The downside to the sensory showing being only once a month, and catering to the entire population (not just children) meant that the two films Pudding would most have enjoyed were not sensory showings.  We went to see The Princess and The Frog anyway at a regular showing.  We deliberately waited until it has been out for a couple of weeks, and went to a Sunday morning screening where there would be other kids.  Pudding enjoyed much of it, but the sounds was a little loud, and some scenes were scary.  She needed to make a couple of trips to the bathroom.

Towards the end she was a little overwhelmed, and I gave her my iPod (volume off) to distract her.  A woman sitting behind us quickly told us it was distracting her, and asked us to switch it off.  I wanted to tell the woman how well she was doing, that she just didn’t know what distracting was, but she’d soon find out.  But the normal rules applied there, so I did as she asked, fully expecting a meltdown.  But Pudding coped, she just asked to leave again.  Her Daddy took her for another walk and they returned for the final scene.  I was soured by the experience, and when Tangled came out and we found it was not the sensory showing that month, we decided to wait until it came out on DVD.

Finally Toy Story 3 hit the cinema and it was a sensory showing, and we had no other plans that day.  I don’t recall a time when we have felt so welcomed as a family.  There was a real sense of community, and I knew no matter what my kids did, we would be accepted and respected.  There are few times we’ve been out in public when I could say that.  Pudding really only identifies with female characters (read princesses and fairies) and Toy Story 3 became a bit overwhelming for her, so that time we took advantage of being able to wander around safe in the knowledge that we weren’t bothering anyone.  A child behind us began the film by reciting every line after it was spoken.  His parents soon urged him to stop, but it didn’t annoy me in the least; rather it cemented the fact that we were with those who understood.  Pudding had just started in her preschool autism class, and a classmate found her and cupped her face and spelled put her name.  I didn’t know she knew him (though I guessed), but marveled at how relaxed she seemed with somebody touching her.  I wonder if she was so calm because we were, because the normal rules that are so constraining for her just didn’t apply that day.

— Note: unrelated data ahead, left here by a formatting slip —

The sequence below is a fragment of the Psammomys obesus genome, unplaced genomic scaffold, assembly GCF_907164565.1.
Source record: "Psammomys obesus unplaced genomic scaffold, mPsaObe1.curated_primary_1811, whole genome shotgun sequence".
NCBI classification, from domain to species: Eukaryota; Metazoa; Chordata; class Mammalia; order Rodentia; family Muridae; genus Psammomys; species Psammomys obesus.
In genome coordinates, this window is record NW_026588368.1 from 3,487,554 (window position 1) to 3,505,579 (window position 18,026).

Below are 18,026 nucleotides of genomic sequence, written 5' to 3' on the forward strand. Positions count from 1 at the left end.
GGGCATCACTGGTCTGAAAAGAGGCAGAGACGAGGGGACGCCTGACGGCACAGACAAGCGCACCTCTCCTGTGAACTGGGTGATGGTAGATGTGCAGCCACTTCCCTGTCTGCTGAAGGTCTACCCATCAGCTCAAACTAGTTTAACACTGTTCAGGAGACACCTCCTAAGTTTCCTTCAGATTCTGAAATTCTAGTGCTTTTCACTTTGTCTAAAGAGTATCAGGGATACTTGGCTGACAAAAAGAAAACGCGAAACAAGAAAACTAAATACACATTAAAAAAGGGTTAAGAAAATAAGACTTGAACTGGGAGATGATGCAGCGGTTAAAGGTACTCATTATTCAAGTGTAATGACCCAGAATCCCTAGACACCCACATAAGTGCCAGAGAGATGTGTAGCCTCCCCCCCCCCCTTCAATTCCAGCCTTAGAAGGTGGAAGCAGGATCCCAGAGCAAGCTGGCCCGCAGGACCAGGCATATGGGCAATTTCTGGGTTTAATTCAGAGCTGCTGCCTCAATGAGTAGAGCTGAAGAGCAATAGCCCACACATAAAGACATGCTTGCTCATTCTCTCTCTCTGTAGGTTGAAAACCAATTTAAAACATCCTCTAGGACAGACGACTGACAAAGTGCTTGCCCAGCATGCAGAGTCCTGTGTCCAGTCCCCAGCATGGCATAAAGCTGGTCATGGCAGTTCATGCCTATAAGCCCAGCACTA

Our family already had plans the day of the sensory showing of Cars 2, but I persuaded them to join us for it.  Cars 2 definitely isn’t a Pudding kind of film, and it also went over Cubby’s head, but just being free to move around, play in the iPad, and speak is a freedom that they enjoyed, and so did we.  All the cousins got to enjoy the movie together.  Though we were away from home, it was still touching to see moviegoers hugging each other at the end.  That sense of community and belonging is a real gift.

Thank you to The Autism Society and AMC for making these accommodations and giving my children such enjoyment, and making us all feel like we belong.

*UK readers click here for information about an autism-friendly screening.

Written by Spectrummy Mummy

July 8, 2011 at 7:35 am

The Good, the Bad, and the Ugly

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Yesterday.  Wow!  I wouldn’t like to do another of those any time soon.  I’m still exhausted, and feeling a little sick.  Forgive me if this isn’t the most peppy of posts today.

Yesterday morning was Cubby’s screening by Early Intervention.  I was worried I’d called too early.  He has a lot of language, but there is something a little off about it.  That was my main concern.  During his last assessment at Kennedy Kreiger, he showed some atypical and repetitive speech patterns that gave the researchers cause for concern about his social communication.  He passed the EI screening for language effortlessly.  There is such a broad range of abilities at this age.  They moved on to screening other areas.  No problems until we got to problem solving.  He failed both tests, and launched straight into a tantrum when he couldn’t do what was necessary.  It is pretty typical behaviour for him, but I just hadn’t perceived a problem in that area.

The good news then, is that he will now go ahead to the eligibility panel and probably to a full evaluation.

The bad news is that there could be a cognitive delay, or at least motor-planning difficulties.

The ugly was when I had to go immediately to collect Pudding from school.  Her teacher, Ms. S., greeted me, told me about Pudding’s day, then asked how Cubby was doing.  She was greeted with the ugly cry from me.  A couple of quick hugs, some consoling words, and we were on our way once again to Pudding’s speech therapy.


No premanent damage- he'll still play the piano, or guitar, or drums...

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Written by Spectrummy Mummy

September 14, 2010 at 10:13 am